I began limiting animal-based foods from my diet when I was in college, mainly because I never loved the texture of most meat, and I was drawn to the idea that cutting back on such food could be beneficial to the environment. I went back and forth on what exactly I included in my diet, eventually settling in my comfort zone, which is as a technical pescatarian (though my fish intake is limited), who is currently limiting dairy.
For me, cutting back on meat is simple, as I enjoy many fruits, vegetables, nuts and other plant-based products. I am perfectly happy with a salad filled with colorful ingredients, and can put together a full meal entirely of sides at even the most meat-centric restaurant. My kids, however, do not share my love of veggies, and getting them to think of greens, whole grains, legumes and other plant-based foods as tasty parts of a healthy diet has been a futile effort. Like many parents, meat-eaters or not, I stress about whether my kids are eating enough nutritious foods (spoiler: mine probably are not).
Social media makes me believe every other family has kids who happily eat platefuls of raw spinach, while I am happy with mine eating a few pieces of lettuce at dinner. What I am learning, however, is no family is perfect, and that we need to take a deep breath and realize we are all probably doing much better than we realize. I was grateful for the opportunity to speak with Brooke Brimm, a mom, advocate and champion of plant-based eating. Brooke, who has been vegan for many years, believes adding plant-based foods shouldn’t be a negative or stressful experience. In our chat on Instagram, Brooke shares how eating more vegan foods is not about shaming meat or meat eaters, nor is it about projecting our own needs onto our family. She urges her followers to make food a positive experience and to embrace the myriad of ways many of us (our kids especially) enjoy eating.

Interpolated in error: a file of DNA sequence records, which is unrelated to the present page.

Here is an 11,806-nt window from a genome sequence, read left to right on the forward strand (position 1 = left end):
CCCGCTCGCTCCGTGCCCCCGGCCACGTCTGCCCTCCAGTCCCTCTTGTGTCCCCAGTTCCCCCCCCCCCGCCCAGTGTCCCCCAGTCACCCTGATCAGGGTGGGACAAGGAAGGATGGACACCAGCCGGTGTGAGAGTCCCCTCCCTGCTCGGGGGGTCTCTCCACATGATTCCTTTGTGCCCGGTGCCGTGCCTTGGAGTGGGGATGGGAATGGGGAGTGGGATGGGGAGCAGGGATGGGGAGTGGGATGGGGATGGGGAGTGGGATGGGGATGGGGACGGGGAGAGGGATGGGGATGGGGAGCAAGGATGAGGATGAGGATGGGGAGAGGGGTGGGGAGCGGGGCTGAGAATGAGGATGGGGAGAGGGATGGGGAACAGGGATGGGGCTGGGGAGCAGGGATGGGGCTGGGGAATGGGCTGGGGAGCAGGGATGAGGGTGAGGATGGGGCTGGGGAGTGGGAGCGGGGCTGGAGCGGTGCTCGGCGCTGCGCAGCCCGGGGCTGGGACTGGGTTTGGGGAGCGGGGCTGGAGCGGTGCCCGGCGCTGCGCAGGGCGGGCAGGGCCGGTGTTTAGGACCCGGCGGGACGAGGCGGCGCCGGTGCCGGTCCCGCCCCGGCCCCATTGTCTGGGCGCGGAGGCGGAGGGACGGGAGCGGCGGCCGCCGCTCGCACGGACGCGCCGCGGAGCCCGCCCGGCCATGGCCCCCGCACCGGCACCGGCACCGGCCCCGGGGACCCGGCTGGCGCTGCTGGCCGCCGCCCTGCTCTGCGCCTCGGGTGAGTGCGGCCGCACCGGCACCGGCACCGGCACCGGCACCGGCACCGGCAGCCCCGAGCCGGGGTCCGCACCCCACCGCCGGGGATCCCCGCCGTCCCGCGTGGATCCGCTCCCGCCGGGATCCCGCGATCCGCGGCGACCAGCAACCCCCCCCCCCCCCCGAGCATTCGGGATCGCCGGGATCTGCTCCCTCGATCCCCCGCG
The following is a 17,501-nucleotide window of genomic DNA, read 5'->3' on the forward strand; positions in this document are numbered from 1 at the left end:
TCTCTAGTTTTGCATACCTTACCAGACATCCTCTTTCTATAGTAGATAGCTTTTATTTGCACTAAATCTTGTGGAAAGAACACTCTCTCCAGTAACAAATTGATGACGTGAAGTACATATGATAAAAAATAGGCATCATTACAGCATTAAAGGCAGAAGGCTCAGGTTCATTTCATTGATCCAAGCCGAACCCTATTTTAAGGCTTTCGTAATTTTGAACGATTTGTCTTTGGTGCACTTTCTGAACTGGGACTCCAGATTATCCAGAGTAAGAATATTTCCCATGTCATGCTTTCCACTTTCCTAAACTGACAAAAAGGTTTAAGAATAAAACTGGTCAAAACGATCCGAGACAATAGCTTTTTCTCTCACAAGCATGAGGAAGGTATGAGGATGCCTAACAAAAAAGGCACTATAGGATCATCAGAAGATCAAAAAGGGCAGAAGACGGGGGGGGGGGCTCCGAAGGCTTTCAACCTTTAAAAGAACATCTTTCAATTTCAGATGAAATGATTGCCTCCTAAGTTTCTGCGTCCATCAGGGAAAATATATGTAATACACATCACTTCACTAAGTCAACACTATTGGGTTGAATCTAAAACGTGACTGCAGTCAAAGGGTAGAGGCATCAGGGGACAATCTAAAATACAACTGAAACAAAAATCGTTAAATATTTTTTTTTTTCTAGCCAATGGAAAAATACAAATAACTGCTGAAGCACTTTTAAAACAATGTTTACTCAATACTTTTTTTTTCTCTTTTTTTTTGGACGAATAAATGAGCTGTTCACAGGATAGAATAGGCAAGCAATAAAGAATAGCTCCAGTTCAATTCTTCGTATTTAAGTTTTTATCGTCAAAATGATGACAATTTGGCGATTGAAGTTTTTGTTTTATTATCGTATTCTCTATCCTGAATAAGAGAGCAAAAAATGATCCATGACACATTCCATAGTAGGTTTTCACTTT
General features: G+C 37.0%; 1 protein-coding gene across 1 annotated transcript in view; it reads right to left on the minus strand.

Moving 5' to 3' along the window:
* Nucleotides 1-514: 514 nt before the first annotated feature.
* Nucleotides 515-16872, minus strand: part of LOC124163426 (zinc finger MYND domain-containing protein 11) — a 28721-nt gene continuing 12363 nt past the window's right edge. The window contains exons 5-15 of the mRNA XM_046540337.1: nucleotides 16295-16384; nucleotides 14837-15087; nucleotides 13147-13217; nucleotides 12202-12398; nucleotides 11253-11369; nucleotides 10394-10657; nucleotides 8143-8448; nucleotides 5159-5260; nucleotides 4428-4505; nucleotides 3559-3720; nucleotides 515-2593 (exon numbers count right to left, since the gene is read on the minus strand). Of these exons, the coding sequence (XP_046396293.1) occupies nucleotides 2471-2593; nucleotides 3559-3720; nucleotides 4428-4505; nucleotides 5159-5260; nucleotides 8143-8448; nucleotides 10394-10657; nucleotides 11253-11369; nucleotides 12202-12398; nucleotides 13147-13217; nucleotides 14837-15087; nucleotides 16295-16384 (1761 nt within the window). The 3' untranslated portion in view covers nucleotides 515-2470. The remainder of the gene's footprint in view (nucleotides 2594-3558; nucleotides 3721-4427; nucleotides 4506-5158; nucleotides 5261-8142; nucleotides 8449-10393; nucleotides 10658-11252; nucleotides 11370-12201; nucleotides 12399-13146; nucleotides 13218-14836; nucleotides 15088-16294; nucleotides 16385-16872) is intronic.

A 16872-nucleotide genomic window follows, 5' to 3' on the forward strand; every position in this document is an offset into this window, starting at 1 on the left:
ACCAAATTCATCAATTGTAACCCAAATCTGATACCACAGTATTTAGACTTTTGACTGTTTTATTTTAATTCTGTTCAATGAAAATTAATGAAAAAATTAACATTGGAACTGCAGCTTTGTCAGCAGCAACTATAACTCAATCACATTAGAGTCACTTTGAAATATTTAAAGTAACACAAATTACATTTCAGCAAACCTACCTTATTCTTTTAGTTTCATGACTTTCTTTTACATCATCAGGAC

Keep reading to see more great tips from Brooke.
Lead With Kindness
Brooke runs a highly successful vegan community on Facebook, and a large reason for the group’s popularity is the clear rule that members refrain from judgement or shaming. For Brooke and her followers, the idea is to educate and encourage anyone who is interested in exploring plant-based eating. Nobody is called out for their choices, and those who don’t respect others are removed. Though a family is much smaller than a social media group, and you see these people all the time, the concept of kindness and refraining from judgement still applies. This may mean accepting the only way your preschooler might eat any veggies is with lots of dressing, or that your big kid prefers his in smoothies. It doesn’t mean you stop cooking or serving food the way you like, but meeting your kids where they are and offering positive feedback goes a long way.
Avoid Food Shaming
How we speak about or even imply about food has a big impact on ourselves and our families. While we can all agree certain foods offer more in the way of nutritional value, all too often so-called “junk” foods are vilified to the point they become even more appealing. Brooke emphasizes the idea of loving on vegetables rather than hating on other foods. Our children pick up on our attitudes, and if we approach eating with a positive mindset, they will notice.
Give Kids Room To Develop Their Own Relationship With Food
During our chat, Brooke spoke about how the way she enjoyed certain foods was different from what her kids preferred. She shared the example of how a perfect smoothie for her would have plenty of vegetables, while her kids liked them to be much sweeter, and therefor had more fruit. I know when I think about my own childhood, I wasn’t scarfing down veggies with glee. I was a typical picky kid who wanted all the pizza, hot dogs, and ice cream. However, I was continually exposed to healthier foods (never forced), and over time, I began to appreciate them more. I have to remind myself to let my kids find their own way when it comes to food.Simple tips to encourage plant-based eating in your home Click To Tweet
There are many ways to prepare and serve fruits, vegetables, legumes and other plant-based foods. You can make soup, fry them up, add them to desserts, and much more. Plant-based alternatives to meat are readily available and have come a long way in terms of taste, texture and nutrition. We also have access to great recipes and cooking tips right at our fingers. You can learn more about plant-based eating and how to encourage a positive relationship with food by checking out my interview with Brooke Brimm below.